The da Vinci Surgical System




Integrating robotic technology into clinical medicine has been a sought-after goal for decades. This desire has manifested itself in a wide range of human-robot interfaces. On one end, fully automated surgical robots have been envisioned to perform techniques in the absence of human intervention. On the other, remote-controlled robotic technology offers a true master–slave relationship between human and robot. Although there have been many implementations of robotic-assisted surgical systems along this spectrum, the most successful and penetrant system has been the da Vinci Surgical System, which enables remotely controlled laparoscopic surgery.


Predecessors of the da Vinci Surgical System


The first publicized use of robotics within surgery was ARTHROBOT in 1983. This instrument, used at the University of British Columbia in Vancouver, was developed by Dr. James McEwan and used by orthopedic surgeon Dr. Brian Day for arthroscopic procedures. In 1985, the PUMA 650, developed by Unimation, was used for computed tomography (CT)–guided stereotactic brain biopsies. PROBOT, developed in 1988 at Imperial College London, allowed for fully automated resection of prostatic tissue, after input from the urologic surgeon.


From these technologic developments arose the concept that remotely operated robots could be used to perform telesurgery. Backed by funding from the Defense Advanced Research Projects Agency (DARPA) and National Aeronautics and Space Administration (NASA), SRI International (founded as Stanford Research Institute) championed the initial efforts to develop surgical technologies that could be used in hazardous situations, such as the battlefield. Computer Motion, Inc. joined these research efforts and introduced the ZEUS system, a three-armed robot with AESOP (Automated Endoscopic System for Optimal Positioning), a voice-activated endoscopic arm ( Figs. 5-1 and 5-2 ). The powerful capabilities of this technology were demonstrated on September 7, 2001, when a 68-year-old woman in Strasbourg, France, underwent a successful cholecystectomy performed remotely in New York by Dr. Jacques Marescaux, later coined the “Lindbergh operation.” Concurrently, Intuitive Surgical developed the da Vinci Surgical System, based on SRI research efforts, and obtained U.S. Food and Drug Administration (FDA) approval in 2000. Intuitive Surgical merged with Computer Motion, Inc. in 2003 to develop the earliest versions of the current da Vinci system.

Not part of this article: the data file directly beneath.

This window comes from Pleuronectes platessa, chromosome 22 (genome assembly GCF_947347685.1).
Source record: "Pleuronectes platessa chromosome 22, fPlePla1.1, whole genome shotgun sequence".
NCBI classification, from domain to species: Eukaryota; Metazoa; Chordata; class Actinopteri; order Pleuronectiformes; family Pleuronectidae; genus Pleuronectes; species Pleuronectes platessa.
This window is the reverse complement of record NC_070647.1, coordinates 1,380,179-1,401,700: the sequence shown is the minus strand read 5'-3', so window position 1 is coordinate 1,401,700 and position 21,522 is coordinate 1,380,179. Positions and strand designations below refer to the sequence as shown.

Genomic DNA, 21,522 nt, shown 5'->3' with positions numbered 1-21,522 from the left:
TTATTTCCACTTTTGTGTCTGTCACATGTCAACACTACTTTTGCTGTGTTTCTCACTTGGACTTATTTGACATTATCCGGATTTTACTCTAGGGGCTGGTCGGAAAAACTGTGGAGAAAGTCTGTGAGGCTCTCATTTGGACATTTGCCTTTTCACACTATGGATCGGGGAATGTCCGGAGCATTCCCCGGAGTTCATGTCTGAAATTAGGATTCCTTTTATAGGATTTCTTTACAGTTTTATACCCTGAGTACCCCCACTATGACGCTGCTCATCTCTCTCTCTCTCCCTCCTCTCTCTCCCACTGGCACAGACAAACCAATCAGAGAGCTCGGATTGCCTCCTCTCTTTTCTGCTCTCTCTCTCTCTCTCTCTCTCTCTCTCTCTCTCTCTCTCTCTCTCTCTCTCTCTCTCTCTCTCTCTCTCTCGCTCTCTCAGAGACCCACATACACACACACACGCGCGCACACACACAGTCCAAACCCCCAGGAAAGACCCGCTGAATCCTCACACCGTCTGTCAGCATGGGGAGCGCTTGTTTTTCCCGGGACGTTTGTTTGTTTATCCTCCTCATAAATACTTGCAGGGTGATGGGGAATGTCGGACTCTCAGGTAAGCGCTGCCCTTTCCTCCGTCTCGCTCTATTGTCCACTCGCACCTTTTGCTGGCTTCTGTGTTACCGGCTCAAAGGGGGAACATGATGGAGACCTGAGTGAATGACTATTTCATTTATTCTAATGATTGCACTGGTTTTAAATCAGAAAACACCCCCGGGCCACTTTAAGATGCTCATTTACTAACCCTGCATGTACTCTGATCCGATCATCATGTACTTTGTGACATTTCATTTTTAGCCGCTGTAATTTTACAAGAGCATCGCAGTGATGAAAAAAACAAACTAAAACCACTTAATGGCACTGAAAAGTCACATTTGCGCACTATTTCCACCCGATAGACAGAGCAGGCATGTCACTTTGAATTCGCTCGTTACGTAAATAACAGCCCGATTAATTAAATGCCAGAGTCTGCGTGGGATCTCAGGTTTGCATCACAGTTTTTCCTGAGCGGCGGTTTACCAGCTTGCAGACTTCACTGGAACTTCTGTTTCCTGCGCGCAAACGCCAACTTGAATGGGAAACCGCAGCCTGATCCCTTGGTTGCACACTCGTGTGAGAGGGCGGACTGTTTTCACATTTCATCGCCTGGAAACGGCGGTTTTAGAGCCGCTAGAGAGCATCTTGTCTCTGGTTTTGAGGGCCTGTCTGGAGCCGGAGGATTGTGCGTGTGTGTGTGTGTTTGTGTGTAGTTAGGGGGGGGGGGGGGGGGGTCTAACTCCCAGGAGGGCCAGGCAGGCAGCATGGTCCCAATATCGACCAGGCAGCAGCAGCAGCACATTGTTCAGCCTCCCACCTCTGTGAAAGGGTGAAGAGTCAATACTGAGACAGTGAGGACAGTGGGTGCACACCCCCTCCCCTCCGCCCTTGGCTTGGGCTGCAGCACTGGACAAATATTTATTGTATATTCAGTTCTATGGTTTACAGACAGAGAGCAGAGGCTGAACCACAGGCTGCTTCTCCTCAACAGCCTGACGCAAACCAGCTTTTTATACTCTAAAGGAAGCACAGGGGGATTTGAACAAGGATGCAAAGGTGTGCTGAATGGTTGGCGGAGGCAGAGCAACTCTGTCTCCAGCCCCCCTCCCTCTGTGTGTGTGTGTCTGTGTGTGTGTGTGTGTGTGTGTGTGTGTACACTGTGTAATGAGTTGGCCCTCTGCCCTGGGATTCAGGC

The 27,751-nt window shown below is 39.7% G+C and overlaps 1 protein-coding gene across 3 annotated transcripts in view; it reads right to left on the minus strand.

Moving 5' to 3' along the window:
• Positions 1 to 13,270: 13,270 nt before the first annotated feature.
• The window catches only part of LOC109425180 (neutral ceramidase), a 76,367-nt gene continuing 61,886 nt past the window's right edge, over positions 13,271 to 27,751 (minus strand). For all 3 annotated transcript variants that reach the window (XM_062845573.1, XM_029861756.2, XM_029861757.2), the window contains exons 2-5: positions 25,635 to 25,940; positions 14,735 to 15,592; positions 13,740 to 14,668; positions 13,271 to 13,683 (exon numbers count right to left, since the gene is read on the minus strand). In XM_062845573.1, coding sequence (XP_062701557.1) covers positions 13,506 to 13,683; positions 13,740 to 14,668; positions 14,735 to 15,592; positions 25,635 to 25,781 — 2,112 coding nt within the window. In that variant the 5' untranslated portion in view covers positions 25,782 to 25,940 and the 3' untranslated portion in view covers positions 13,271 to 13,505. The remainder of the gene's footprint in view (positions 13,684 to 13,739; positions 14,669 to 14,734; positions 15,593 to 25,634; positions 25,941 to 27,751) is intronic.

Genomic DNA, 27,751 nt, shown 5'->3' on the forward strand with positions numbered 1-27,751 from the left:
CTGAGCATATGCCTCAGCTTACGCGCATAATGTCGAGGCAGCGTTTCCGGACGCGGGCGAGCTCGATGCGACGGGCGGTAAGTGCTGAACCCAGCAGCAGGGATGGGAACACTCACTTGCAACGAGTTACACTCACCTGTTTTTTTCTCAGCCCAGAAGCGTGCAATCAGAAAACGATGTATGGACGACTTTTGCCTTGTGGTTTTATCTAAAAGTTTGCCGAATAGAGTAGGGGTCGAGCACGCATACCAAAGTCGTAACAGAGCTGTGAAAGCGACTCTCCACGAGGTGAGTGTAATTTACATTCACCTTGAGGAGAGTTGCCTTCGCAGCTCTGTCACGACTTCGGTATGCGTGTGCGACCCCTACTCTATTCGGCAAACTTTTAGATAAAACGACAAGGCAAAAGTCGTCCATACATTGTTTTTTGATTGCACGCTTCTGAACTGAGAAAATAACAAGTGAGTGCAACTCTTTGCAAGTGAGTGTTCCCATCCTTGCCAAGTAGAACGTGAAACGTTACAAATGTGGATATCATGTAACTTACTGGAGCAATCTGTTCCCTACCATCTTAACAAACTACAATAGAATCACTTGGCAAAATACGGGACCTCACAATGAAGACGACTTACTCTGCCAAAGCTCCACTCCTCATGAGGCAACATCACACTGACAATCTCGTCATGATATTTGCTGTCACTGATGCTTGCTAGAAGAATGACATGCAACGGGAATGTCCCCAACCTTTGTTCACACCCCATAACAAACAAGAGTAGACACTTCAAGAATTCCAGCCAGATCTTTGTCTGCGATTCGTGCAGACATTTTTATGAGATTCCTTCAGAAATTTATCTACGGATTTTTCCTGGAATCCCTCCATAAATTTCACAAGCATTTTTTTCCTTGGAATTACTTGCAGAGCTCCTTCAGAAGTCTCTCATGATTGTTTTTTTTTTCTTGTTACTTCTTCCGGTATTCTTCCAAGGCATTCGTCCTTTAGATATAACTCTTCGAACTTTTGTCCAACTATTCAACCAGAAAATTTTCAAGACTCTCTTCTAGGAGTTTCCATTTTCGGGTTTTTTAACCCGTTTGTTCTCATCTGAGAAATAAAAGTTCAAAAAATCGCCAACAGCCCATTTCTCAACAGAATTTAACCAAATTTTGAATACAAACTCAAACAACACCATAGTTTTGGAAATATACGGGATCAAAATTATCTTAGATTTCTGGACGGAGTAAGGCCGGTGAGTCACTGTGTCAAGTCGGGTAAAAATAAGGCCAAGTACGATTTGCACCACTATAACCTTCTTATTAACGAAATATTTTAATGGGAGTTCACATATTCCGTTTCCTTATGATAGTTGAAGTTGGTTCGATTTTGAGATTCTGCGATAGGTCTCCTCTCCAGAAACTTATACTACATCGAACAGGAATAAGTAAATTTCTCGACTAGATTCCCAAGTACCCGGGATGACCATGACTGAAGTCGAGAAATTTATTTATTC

Figure 5-1


AESOP (Automated Endoscopic System for Optimal Positioning) system, a predecessor to the da Vinci Surgical System.

(From Regan JJ: Robotics and computers in minimally invasive spine surgery. Spine Universe. Montclair, NJ. bit.ly/1MFt8EX .)



Figure 5-2


ZEUS robotic surgical system.

(Right, from Sung GT, Gill IS. Robotic laparoscopic surgery: a comparison of da Vinci and Zeus systems. Urology. 2001; 58:893-898. Left, from spinoff.nasa.gov/spinoff2000/hm1.htm .)




Evolution of the da Vinci system


Since its introduction into the surgical realm, the da Vinci system has undergone multiple iterations of improvement and optimization ( Box 5-1 ; Figs. 5-3 to 5-7 ). Each system continues to have three general components: a surgeon’s console, an endoscopic equipment and image processing tower, and the patient-side cart. The laparoscopic camera projects a three-dimensional image with up to 10× magnification to the surgeon’s console and requires a specialized arm to control it. The additional robotic arms are capable of using a spectrum of laparoscopic tools, providing seven degrees of freedom for surgical tasks.



BOX 5-1


da Vinci Standard Surgical System




  • Introduced 1999



  • FDA approval 2000



  • Introduction of fourth arm 2003



da Vinci S system




  • Introduced 2006



  • Tile Pro multi-input display for integrated viewing of information



  • Monitor built into patient-side cart



  • Rapid instrument exchange



da Vinci Si system




  • Introduced 2009



  • Simplified user interface



  • Dual console system



  • Ergonomic upgrades



  • High-definition camera



  • Single-site instrumentation introduced 2011 (see Fig. 5-5 )



  • Firefly fluorescence imaging capabilities 2011 (see Fig. 5-6 )



  • EndoWrist One vessel sealer and stapler introduced 2012 (see Fig. 5-7 )



  • Surgical simulator



da Vinci Xi system (see Fig. 5-8 )




  • Introduced 2014



  • Redesigned instrument architecture to allow for multiquadrant surgery and camera placement in any robotic arm



  • Longer, thinner instrument arms to improve reach



FDA, U.S. Food and Drug Administration.


Iterations of the da Vinci System

Sep 11, 2018 | Posted by in ABDOMINAL MEDICINE | Comments Off on The da Vinci Surgical System
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